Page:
The print-on-demand industry is very reliant on special software: you download a free, dedicated software package from the service provider. That allows you to select a book format, add pages, add text and photos to pages, and above all customize the layout. It allows you to design the book, preview it, print a draft to a home printer and generate a file for uploading to the service provider.
It is likely that there are only a few types of available software for the dozens or hundreds of POD services operating per country. But for now you just need to go with the software supplied by your service provider (there are no clear standards, or dominant software packages).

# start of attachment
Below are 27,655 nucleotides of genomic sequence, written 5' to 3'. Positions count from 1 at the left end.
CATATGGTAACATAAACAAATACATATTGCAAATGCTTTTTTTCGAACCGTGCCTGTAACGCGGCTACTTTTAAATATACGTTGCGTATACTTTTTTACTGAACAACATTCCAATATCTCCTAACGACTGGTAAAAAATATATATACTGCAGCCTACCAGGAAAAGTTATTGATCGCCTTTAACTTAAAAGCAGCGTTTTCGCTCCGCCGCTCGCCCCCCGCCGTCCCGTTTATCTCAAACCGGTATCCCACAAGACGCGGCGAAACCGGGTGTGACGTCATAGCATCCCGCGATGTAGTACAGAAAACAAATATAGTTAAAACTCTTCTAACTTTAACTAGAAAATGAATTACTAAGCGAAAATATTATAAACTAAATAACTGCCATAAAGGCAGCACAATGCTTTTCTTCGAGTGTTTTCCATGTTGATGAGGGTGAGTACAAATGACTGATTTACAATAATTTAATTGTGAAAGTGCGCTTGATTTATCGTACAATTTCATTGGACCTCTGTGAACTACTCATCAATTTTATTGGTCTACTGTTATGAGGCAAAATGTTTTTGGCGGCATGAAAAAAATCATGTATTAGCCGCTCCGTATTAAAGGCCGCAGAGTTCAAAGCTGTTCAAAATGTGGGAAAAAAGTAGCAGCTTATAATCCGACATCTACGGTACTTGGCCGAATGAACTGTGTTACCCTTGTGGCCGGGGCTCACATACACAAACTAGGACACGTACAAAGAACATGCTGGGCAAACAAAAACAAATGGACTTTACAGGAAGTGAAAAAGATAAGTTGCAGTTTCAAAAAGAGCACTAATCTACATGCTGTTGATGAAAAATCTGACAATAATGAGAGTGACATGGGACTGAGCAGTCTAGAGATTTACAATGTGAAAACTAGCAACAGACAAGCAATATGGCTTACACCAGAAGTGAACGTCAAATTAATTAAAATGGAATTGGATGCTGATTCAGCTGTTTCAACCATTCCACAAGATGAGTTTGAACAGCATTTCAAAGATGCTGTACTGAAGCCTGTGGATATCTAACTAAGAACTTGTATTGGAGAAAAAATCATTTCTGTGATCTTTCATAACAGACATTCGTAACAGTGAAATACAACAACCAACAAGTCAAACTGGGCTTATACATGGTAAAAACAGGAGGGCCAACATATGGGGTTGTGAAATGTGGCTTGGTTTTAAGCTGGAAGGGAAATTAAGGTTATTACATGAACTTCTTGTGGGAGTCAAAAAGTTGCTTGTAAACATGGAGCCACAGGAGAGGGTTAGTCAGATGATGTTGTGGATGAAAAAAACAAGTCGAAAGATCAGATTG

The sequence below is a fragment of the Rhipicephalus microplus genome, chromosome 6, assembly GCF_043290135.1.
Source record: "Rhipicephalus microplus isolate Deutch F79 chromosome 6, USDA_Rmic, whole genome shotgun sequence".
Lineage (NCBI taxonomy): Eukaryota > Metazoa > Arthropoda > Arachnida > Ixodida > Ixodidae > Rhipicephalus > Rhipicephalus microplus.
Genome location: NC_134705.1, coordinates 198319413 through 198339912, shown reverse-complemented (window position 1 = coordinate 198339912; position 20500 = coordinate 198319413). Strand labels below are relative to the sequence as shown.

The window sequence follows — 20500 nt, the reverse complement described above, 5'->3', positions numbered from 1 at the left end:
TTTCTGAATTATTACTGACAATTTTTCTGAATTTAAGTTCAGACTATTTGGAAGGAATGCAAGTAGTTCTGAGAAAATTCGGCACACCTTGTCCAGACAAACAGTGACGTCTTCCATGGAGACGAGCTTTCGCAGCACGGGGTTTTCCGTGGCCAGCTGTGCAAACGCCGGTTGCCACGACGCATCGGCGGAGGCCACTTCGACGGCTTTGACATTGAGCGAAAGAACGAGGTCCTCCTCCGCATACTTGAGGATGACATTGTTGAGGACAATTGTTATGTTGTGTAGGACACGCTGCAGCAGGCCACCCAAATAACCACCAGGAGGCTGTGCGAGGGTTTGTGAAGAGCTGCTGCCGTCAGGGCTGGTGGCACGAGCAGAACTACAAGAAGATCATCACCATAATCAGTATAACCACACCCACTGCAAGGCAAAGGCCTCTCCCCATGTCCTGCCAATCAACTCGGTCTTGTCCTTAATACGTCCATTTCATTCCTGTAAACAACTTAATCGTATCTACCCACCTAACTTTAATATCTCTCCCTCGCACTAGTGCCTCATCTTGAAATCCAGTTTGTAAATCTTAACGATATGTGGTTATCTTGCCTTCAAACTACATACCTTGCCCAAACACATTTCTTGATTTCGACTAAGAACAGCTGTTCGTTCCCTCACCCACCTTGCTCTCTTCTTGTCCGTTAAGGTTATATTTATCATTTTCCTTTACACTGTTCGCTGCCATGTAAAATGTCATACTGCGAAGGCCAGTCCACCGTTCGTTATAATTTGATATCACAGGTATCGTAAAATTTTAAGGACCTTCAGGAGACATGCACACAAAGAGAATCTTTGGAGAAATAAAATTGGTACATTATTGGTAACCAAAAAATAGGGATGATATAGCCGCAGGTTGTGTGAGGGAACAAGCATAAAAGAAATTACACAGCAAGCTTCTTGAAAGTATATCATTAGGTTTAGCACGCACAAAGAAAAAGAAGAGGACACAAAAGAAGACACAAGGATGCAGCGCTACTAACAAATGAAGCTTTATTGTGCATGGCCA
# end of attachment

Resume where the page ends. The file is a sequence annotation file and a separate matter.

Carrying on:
One notable exception to this rule seems to be Apple’s Aperture (and Apple’s iPhoto). Aperture is Apple’s counterpart to Adobe Photoshop Lightroom: it allows you to manage, modify and print your photos. It contains built-in support for creating a photo book via a service provided by Apple. It is possible (but not easy or intended) to export book designs from Aperture to the software provided by another POD supplier (e.g. via PDF or JPEG page images). Interestingly Adobe’s Lightroom 2 doesn’t have an option to create a book yet – despite Adobe’s strong commitment for PDF. Maybe this will get sorted out once there is a dominant input standard for getting photo books printed.